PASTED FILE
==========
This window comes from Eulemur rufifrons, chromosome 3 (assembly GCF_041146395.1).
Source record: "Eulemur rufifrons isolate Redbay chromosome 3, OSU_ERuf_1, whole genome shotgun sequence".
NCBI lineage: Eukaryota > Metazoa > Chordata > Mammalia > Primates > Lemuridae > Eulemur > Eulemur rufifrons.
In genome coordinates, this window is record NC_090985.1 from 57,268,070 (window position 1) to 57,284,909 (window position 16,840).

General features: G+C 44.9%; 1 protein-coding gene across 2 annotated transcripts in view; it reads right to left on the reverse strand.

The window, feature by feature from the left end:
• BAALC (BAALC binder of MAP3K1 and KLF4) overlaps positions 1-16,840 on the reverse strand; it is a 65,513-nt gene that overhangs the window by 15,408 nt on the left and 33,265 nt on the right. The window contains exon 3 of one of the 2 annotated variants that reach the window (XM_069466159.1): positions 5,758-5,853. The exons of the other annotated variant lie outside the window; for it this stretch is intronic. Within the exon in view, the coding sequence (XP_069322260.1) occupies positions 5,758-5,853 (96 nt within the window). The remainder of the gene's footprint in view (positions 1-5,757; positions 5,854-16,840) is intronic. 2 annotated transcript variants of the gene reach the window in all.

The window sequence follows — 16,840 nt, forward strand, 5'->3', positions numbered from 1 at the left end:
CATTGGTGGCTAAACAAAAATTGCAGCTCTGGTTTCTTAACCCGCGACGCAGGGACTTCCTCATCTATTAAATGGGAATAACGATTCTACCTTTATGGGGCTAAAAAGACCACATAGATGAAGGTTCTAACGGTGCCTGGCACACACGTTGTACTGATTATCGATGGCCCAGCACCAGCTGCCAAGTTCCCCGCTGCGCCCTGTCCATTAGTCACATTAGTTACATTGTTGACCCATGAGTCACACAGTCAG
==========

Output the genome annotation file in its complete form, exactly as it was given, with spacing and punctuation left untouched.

This window comes from Eulemur rufifrons, chromosome 3 (assembly GCF_041146395.1).
Source record: "Eulemur rufifrons isolate Redbay chromosome 3, OSU_ERuf_1, whole genome shotgun sequence".
NCBI lineage: Eukaryota > Metazoa > Chordata > Mammalia > Primates > Lemuridae > Eulemur > Eulemur rufifrons.
In genome coordinates, this window is record NC_090985.1 from 57,268,070 (window position 1) to 57,284,909 (window position 16,840).

General features: G+C 44.9%; 1 protein-coding gene across 2 annotated transcripts in view; it reads right to left on the reverse strand.

The window, feature by feature from the left end:
• BAALC (BAALC binder of MAP3K1 and KLF4) overlaps positions 1-16,840 on the reverse strand; it is a 65,513-nt gene that overhangs the window by 15,408 nt on the left and 33,265 nt on the right. The window contains exon 3 of one of the 2 annotated variants that reach the window (XM_069466159.1): positions 5,758-5,853. The exons of the other annotated variant lie outside the window; for it this stretch is intronic. Within the exon in view, the coding sequence (XP_069322260.1) occupies positions 5,758-5,853 (96 nt within the window). The remainder of the gene's footprint in view (positions 1-5,757; positions 5,854-16,840) is intronic. 2 annotated transcript variants of the gene reach the window in all.

The window sequence follows — 16,840 nt, forward strand, 5'->3', positions numbered from 1 at the left end:
CATTGGTGGCTAAACAAAAATTGCAGCTCTGGTTTCTTAACCCGCGACGCAGGGACTTCCTCATCTATTAAATGGGAATAACGATTCTACCTTTATGGGGCTAAAAAGACCACATAGATGAAGGTTCTAACGGTGCCTGGCACACACGTTGTACTGATTATCGATGGCCCAGCACCAGCTGCCAAGTTCCCCGCTGCGCCCTGTCCATTAGTCACATTAGTTACATTGTTGACCCATGAGTCACACAGTCAG